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Factfulness – there is also lots of positive news

I recently attended a lecture by Ola Rosling of the Swedish-based Gapminder Foundation, organised by the University of NSW.

This was a refreshing event in a world of doom of gloom. In discussing what people know in relation to the developments in the world around us, it is frightening to hear how few people have a clear understanding of what is happening. It is not so much ignorance that is the cause of this – it is that people actually have the wrong knowledge. In many cases their knowledge is based on information that is many decades old.

This, of course, also has a massive effect on the decisions made by (uninformed) politicians.

Here are number of global facts that, according to a Gapminder survey of 12,000 people in 14 countries. Scaringly less than 13% got it right. This is less than if the interviewed people had simply guessed the answers – that would have resulted in approx. a 33% result – this confirms that the answers are based on incorrect knowledge.

  • A staggering 60% of girls in low income countries now finish primary school.
  • Most people in the world now live in the middle-income countries.
  • The proportion of the world population living in poverty has almost halved in the last 20 years.
  • Life expectation in the world is currently 70 years.
  • There are now 2 billion people aged 0-15. This number is not expected to be different in 2100.
  • The main reason the population will have grown by 4 billion to over 11 billion by that year is because of the increase in the number of adults (15-74 years).
  • The number of deaths per year as a result of natural disasters has halved over the last 100 years.
  • Where are people living? North and South America 1 billion, Europe 1 billion, Africa 1 billion, Asia 4 billion.
  • 80% of the world’s 1-year-old children have been vaccinated against some disease.
  • Worldwide 30-year-old women have spent 9 years in school (men 10 years).
  • In 1996 tigers, pandas and black rhinos were listed as endangered. They no longer appear on that list.
  • 80% of people have access to some electricity.

By the year 2100 the spread of the world population is estimated by the UN to be as follows:  Americas 1 billion, Europe I billion, Africa 4 billion, Asia 5 billion.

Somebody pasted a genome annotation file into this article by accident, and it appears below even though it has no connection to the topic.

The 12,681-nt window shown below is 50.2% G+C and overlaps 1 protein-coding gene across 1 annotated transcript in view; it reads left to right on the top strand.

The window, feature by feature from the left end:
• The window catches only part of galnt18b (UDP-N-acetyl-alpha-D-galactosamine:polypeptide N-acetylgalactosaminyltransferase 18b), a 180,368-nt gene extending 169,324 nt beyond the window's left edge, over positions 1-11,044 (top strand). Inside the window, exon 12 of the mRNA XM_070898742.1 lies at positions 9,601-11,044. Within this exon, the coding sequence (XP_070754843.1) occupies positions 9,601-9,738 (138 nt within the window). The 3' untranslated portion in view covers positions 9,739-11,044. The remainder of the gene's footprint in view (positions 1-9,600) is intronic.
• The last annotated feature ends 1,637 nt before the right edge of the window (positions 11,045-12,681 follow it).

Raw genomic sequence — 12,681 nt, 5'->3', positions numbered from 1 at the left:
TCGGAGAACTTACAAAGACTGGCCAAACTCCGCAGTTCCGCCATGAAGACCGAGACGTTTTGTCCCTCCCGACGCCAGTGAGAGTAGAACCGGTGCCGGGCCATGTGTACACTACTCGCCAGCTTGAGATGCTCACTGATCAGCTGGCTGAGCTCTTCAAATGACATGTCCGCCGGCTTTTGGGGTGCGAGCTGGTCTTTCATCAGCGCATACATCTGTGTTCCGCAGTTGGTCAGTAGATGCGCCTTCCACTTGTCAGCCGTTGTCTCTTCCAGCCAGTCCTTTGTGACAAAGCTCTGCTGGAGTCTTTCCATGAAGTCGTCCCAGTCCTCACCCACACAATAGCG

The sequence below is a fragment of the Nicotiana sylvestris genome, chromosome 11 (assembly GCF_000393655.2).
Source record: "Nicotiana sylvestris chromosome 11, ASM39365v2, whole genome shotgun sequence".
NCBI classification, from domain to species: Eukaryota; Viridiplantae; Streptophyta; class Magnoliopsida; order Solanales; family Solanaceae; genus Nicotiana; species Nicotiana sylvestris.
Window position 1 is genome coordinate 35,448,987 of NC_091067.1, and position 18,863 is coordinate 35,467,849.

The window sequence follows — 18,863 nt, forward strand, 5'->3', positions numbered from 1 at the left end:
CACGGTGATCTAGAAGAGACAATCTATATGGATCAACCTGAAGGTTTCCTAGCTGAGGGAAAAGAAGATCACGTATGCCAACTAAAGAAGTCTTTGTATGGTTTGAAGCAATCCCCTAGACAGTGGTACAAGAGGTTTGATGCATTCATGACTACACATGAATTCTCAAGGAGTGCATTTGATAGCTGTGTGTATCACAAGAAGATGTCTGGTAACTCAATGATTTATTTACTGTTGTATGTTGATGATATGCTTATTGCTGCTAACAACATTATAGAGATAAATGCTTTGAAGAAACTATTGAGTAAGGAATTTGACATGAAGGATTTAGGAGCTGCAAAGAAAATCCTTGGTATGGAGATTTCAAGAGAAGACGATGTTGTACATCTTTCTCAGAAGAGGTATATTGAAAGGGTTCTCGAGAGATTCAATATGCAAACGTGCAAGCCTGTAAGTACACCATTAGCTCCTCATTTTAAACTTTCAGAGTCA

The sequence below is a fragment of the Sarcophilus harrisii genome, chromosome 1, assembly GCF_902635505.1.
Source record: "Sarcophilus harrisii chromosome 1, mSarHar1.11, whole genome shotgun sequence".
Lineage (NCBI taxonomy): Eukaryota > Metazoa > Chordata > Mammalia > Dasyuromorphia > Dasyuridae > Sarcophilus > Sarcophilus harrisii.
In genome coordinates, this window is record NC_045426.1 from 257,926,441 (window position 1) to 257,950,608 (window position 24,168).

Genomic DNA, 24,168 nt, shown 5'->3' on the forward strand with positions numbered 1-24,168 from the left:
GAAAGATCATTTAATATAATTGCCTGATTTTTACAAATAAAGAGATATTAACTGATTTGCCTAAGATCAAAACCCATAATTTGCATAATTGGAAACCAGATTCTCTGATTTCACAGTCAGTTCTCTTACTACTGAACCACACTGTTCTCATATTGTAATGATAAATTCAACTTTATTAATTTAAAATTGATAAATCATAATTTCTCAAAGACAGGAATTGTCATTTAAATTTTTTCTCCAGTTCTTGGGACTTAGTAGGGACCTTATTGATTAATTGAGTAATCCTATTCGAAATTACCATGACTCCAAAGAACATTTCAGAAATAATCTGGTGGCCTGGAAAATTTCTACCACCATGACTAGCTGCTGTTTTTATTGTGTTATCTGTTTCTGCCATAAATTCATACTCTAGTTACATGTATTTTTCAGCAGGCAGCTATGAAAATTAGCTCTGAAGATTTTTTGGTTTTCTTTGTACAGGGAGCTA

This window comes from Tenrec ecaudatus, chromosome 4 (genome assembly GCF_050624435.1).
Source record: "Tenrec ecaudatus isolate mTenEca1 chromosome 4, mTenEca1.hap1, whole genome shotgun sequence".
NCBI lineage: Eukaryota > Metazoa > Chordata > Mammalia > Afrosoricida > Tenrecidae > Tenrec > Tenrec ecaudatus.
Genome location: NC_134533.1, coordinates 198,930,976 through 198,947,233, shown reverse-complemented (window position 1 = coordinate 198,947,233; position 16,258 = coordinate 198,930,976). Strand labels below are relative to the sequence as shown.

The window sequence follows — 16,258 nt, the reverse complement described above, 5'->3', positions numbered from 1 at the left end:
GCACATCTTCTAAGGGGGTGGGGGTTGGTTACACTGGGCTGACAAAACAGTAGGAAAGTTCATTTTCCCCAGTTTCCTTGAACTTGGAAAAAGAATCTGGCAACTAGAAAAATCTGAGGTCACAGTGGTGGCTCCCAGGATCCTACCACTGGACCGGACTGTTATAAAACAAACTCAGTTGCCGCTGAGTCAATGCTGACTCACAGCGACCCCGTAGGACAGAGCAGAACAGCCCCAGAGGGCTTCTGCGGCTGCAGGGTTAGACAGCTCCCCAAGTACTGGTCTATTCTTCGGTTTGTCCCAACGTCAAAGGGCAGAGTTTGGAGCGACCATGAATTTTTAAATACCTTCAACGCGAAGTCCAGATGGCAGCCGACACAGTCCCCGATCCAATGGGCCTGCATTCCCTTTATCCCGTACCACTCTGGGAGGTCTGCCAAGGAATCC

If we link population numbers to political and economic developments it is clear where the global power will lie at that time. Rather than staying ignorant about this it does make sense to think about what the position is of what we currently classify as the western democracies. Instead of creating divisions such as are promoted by the USA and Britain the West should work together in order to ensure they establish their own position in that emerging world picture.

This position should keep a new world picture in mind. In respect of economic power the West will shift towards the 20% and what we now call emerging economies will hold 80% of the power. It should make sense that we start working with these new upcoming powers, rather than dictating our values to them.

Based on income levels 1 billion people currently live on $2 or less a day, 3 billion between $2 and $8, 2 billion between $8 and $32 and 1 billion on more than $32. Currently the western countries make up 11% of the world’s population, but they account for 60%-plus of level 4 income.

If the world continues to grow along present lines that figure will already have dropped to 50% by 2027.  By 2040 60% of the people in level 4 will live outside the West.

This information fits in nicely with the information in my blog on the ongoing economic growth in Asia, based on different political and economic models that are used in the majority of these countries. The so-called Asian Model is spreading much faster than the western neoliberal model.

The west has extremely important values to offer the rest of the world but they can only be spread by example, by showing others the importance of them; not by bullying, trade wars, post-colonial and paternalistic behaviour. If the facts of global changes are taken seriously by the West then a dramatic change of attitude towards the rest of the world is essential.

Paul Budde

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